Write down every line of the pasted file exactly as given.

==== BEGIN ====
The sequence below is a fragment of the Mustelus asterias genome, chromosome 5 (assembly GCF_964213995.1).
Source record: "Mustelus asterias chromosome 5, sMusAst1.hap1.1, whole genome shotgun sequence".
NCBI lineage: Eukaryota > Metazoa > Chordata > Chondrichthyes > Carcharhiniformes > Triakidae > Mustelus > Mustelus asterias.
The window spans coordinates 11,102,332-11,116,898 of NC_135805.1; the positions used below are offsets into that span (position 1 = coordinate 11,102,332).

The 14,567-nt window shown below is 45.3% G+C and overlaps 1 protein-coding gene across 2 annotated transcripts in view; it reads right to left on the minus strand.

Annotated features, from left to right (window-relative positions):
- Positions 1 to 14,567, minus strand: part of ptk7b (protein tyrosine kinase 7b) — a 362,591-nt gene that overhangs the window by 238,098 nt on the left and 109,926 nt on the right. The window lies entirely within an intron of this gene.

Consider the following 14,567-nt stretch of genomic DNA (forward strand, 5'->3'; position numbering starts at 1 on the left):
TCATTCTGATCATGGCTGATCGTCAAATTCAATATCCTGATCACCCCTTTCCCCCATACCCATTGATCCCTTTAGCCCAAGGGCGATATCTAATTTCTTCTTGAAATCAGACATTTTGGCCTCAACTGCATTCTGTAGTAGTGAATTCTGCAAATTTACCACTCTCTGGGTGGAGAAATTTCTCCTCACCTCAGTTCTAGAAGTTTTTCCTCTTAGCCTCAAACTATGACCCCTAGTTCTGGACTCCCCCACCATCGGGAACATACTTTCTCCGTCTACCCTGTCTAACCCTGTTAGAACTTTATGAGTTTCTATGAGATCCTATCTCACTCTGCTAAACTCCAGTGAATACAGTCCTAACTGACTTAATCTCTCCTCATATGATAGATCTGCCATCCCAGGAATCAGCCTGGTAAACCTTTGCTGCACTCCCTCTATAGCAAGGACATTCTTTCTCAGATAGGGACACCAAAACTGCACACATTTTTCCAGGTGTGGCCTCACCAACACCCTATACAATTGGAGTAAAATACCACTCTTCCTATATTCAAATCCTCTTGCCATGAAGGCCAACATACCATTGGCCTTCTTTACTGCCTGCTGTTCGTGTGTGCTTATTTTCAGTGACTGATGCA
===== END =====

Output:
The sequence below is a fragment of the Mustelus asterias genome, chromosome 5 (assembly GCF_964213995.1).
Source record: "Mustelus asterias chromosome 5, sMusAst1.hap1.1, whole genome shotgun sequence".
NCBI lineage: Eukaryota > Metazoa > Chordata > Chondrichthyes > Carcharhiniformes > Triakidae > Mustelus > Mustelus asterias.
The window spans coordinates 11,102,332-11,116,898 of NC_135805.1; the positions used below are offsets into that span (position 1 = coordinate 11,102,332).

The 14,567-nt window shown below is 45.3% G+C and overlaps 1 protein-coding gene across 2 annotated transcripts in view; it reads right to left on the minus strand.

Annotated features, from left to right (window-relative positions):
- Positions 1 to 14,567, minus strand: part of ptk7b (protein tyrosine kinase 7b) — a 362,591-nt gene that overhangs the window by 238,098 nt on the left and 109,926 nt on the right. The window lies entirely within an intron of this gene.

Consider the following 14,567-nt stretch of genomic DNA (forward strand, 5'->3'; position numbering starts at 1 on the left):
TCATTCTGATCATGGCTGATCGTCAAATTCAATATCCTGATCACCCCTTTCCCCCATACCCATTGATCCCTTTAGCCCAAGGGCGATATCTAATTTCTTCTTGAAATCAGACATTTTGGCCTCAACTGCATTCTGTAGTAGTGAATTCTGCAAATTTACCACTCTCTGGGTGGAGAAATTTCTCCTCACCTCAGTTCTAGAAGTTTTTCCTCTTAGCCTCAAACTATGACCCCTAGTTCTGGACTCCCCCACCATCGGGAACATACTTTCTCCGTCTACCCTGTCTAACCCTGTTAGAACTTTATGAGTTTCTATGAGATCCTATCTCACTCTGCTAAACTCCAGTGAATACAGTCCTAACTGACTTAATCTCTCCTCATATGATAGATCTGCCATCCCAGGAATCAGCCTGGTAAACCTTTGCTGCACTCCCTCTATAGCAAGGACATTCTTTCTCAGATAGGGACACCAAAACTGCACACATTTTTCCAGGTGTGGCCTCACCAACACCCTATACAATTGGAGTAAAATACCACTCTTCCTATATTCAAATCCTCTTGCCATGAAGGCCAACATACCATTGGCCTTCTTTACTGCCTGCTGTTCGTGTGTGCTTATTTTCAGTGACTGATGCA